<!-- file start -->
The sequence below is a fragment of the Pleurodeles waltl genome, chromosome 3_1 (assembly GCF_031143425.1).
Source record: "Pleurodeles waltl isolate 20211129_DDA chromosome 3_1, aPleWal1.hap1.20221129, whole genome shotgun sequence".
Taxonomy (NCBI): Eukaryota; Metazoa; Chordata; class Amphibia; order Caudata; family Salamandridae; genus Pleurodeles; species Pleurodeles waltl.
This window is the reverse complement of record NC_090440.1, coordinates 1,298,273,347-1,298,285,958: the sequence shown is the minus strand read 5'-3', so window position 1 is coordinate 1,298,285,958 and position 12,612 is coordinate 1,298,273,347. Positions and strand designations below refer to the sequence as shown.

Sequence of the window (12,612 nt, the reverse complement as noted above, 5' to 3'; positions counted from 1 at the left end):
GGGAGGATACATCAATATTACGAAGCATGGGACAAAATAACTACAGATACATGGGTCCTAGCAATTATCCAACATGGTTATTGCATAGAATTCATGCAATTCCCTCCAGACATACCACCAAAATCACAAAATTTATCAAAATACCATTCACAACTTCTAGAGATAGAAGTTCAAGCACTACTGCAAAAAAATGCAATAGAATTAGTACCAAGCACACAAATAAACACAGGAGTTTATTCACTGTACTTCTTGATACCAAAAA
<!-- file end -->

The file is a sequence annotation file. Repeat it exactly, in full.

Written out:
The sequence below is a fragment of the Pleurodeles waltl genome, chromosome 3_1 (assembly GCF_031143425.1).
Source record: "Pleurodeles waltl isolate 20211129_DDA chromosome 3_1, aPleWal1.hap1.20221129, whole genome shotgun sequence".
Taxonomy (NCBI): Eukaryota; Metazoa; Chordata; class Amphibia; order Caudata; family Salamandridae; genus Pleurodeles; species Pleurodeles waltl.
This window is the reverse complement of record NC_090440.1, coordinates 1,298,273,347-1,298,285,958: the sequence shown is the minus strand read 5'-3', so window position 1 is coordinate 1,298,285,958 and position 12,612 is coordinate 1,298,273,347. Positions and strand designations below refer to the sequence as shown.

Sequence of the window (12,612 nt, the reverse complement as noted above, 5' to 3'; positions counted from 1 at the left end):
GGGAGGATACATCAATATTACGAAGCATGGGACAAAATAACTACAGATACATGGGTCCTAGCAATTATCCAACATGGTTATTGCATAGAATTCATGCAATTCCCTCCAGACATACCACCAAAATCACAAAATTTATCAAAATACCATTCACAACTTCTAGAGATAGAAGTTCAAGCACTACTGCAAAAAAATGCAATAGAATTAGTACCAAGCACACAAATAAACACAGGAGTTTATTCACTGTACTTCTTGATACCAAAAA